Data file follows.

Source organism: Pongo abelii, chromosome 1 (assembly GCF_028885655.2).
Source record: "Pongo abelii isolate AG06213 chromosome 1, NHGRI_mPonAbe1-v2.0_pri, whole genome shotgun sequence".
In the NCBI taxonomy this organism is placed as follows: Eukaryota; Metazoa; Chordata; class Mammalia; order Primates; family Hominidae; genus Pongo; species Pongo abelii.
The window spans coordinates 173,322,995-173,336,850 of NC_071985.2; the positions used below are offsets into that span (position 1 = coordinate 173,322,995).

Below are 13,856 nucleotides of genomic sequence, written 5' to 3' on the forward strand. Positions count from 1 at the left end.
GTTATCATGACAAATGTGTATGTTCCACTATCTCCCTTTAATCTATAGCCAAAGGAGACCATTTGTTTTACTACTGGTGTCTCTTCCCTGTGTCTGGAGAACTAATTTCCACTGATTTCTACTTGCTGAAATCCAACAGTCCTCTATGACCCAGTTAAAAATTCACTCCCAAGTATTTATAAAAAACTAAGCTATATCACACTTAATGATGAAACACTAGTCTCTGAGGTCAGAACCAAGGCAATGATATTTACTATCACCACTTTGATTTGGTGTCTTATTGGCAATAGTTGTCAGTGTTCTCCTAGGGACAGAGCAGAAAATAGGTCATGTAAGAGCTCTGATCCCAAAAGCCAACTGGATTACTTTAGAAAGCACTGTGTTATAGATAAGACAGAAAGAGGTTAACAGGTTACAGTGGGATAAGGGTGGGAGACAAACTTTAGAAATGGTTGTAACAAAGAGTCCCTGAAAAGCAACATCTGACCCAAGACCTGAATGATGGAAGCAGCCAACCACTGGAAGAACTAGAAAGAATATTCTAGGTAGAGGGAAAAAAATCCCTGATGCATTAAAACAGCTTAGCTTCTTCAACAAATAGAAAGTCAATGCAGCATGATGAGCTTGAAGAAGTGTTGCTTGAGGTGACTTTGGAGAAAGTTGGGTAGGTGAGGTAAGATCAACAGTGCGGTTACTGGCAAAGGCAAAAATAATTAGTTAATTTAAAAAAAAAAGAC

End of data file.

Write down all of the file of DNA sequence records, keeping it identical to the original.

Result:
Source organism: Pongo abelii, chromosome 1 (assembly GCF_028885655.2).
Source record: "Pongo abelii isolate AG06213 chromosome 1, NHGRI_mPonAbe1-v2.0_pri, whole genome shotgun sequence".
In the NCBI taxonomy this organism is placed as follows: Eukaryota; Metazoa; Chordata; class Mammalia; order Primates; family Hominidae; genus Pongo; species Pongo abelii.
The window spans coordinates 173,322,995-173,336,850 of NC_071985.2; the positions used below are offsets into that span (position 1 = coordinate 173,322,995).

Below are 13,856 nucleotides of genomic sequence, written 5' to 3' on the forward strand. Positions count from 1 at the left end.
GTTATCATGACAAATGTGTATGTTCCACTATCTCCCTTTAATCTATAGCCAAAGGAGACCATTTGTTTTACTACTGGTGTCTCTTCCCTGTGTCTGGAGAACTAATTTCCACTGATTTCTACTTGCTGAAATCCAACAGTCCTCTATGACCCAGTTAAAAATTCACTCCCAAGTATTTATAAAAAACTAAGCTATATCACACTTAATGATGAAACACTAGTCTCTGAGGTCAGAACCAAGGCAATGATATTTACTATCACCACTTTGATTTGGTGTCTTATTGGCAATAGTTGTCAGTGTTCTCCTAGGGACAGAGCAGAAAATAGGTCATGTAAGAGCTCTGATCCCAAAAGCCAACTGGATTACTTTAGAAAGCACTGTGTTATAGATAAGACAGAAAGAGGTTAACAGGTTACAGTGGGATAAGGGTGGGAGACAAACTTTAGAAATGGTTGTAACAAAGAGTCCCTGAAAAGCAACATCTGACCCAAGACCTGAATGATGGAAGCAGCCAACCACTGGAAGAACTAGAAAGAATATTCTAGGTAGAGGGAAAAAAATCCCTGATGCATTAAAACAGCTTAGCTTCTTCAACAAATAGAAAGTCAATGCAGCATGATGAGCTTGAAGAAGTGTTGCTTGAGGTGACTTTGGAGAAAGTTGGGTAGGTGAGGTAAGATCAACAGTGCGGTTACTGGCAAAGGCAAAAATAATTAGTTAATTTAAAAAAAAAAGAC